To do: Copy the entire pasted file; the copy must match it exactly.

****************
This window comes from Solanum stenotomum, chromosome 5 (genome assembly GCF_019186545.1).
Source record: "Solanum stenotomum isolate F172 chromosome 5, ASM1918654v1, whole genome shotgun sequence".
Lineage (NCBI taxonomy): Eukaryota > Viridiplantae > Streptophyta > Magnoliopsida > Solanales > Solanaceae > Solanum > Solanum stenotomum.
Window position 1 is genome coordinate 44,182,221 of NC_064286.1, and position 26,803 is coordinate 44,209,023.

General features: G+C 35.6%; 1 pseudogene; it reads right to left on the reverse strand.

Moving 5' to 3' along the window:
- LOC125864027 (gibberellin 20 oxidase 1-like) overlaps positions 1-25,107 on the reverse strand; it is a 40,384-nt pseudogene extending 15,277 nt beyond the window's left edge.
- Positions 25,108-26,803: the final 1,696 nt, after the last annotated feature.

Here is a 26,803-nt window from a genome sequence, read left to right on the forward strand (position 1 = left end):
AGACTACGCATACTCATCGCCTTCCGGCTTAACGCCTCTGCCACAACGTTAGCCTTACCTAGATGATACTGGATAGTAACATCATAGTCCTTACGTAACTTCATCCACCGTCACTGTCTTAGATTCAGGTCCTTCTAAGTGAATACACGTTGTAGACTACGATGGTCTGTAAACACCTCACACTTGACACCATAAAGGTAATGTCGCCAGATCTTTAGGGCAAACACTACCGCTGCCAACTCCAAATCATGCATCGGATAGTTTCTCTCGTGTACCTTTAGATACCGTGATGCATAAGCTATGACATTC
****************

This window comes from Solanum stenotomum, chromosome 5 (genome assembly GCF_019186545.1).
Source record: "Solanum stenotomum isolate F172 chromosome 5, ASM1918654v1, whole genome shotgun sequence".
Lineage (NCBI taxonomy): Eukaryota > Viridiplantae > Streptophyta > Magnoliopsida > Solanales > Solanaceae > Solanum > Solanum stenotomum.
Window position 1 is genome coordinate 44,182,221 of NC_064286.1, and position 26,803 is coordinate 44,209,023.

General features: G+C 35.6%; 1 pseudogene; it reads right to left on the reverse strand.

Moving 5' to 3' along the window:
- LOC125864027 (gibberellin 20 oxidase 1-like) overlaps positions 1-25,107 on the reverse strand; it is a 40,384-nt pseudogene extending 15,277 nt beyond the window's left edge.
- Positions 25,108-26,803: the final 1,696 nt, after the last annotated feature.

Here is a 26,803-nt window from a genome sequence, read left to right on the forward strand (position 1 = left end):
AGACTACGCATACTCATCGCCTTCCGGCTTAACGCCTCTGCCACAACGTTAGCCTTACCTAGATGATACTGGATAGTAACATCATAGTCCTTACGTAACTTCATCCACCGTCACTGTCTTAGATTCAGGTCCTTCTAAGTGAATACACGTTGTAGACTACGATGGTCTGTAAACACCTCACACTTGACACCATAAAGGTAATGTCGCCAGATCTTTAGGGCAAACACTACCGCTGCCAACTCCAAATCATGCATCGGATAGTTTCTCTCGTGTACCTTTAGATACCGTGATGCATAAGCTATGACATTC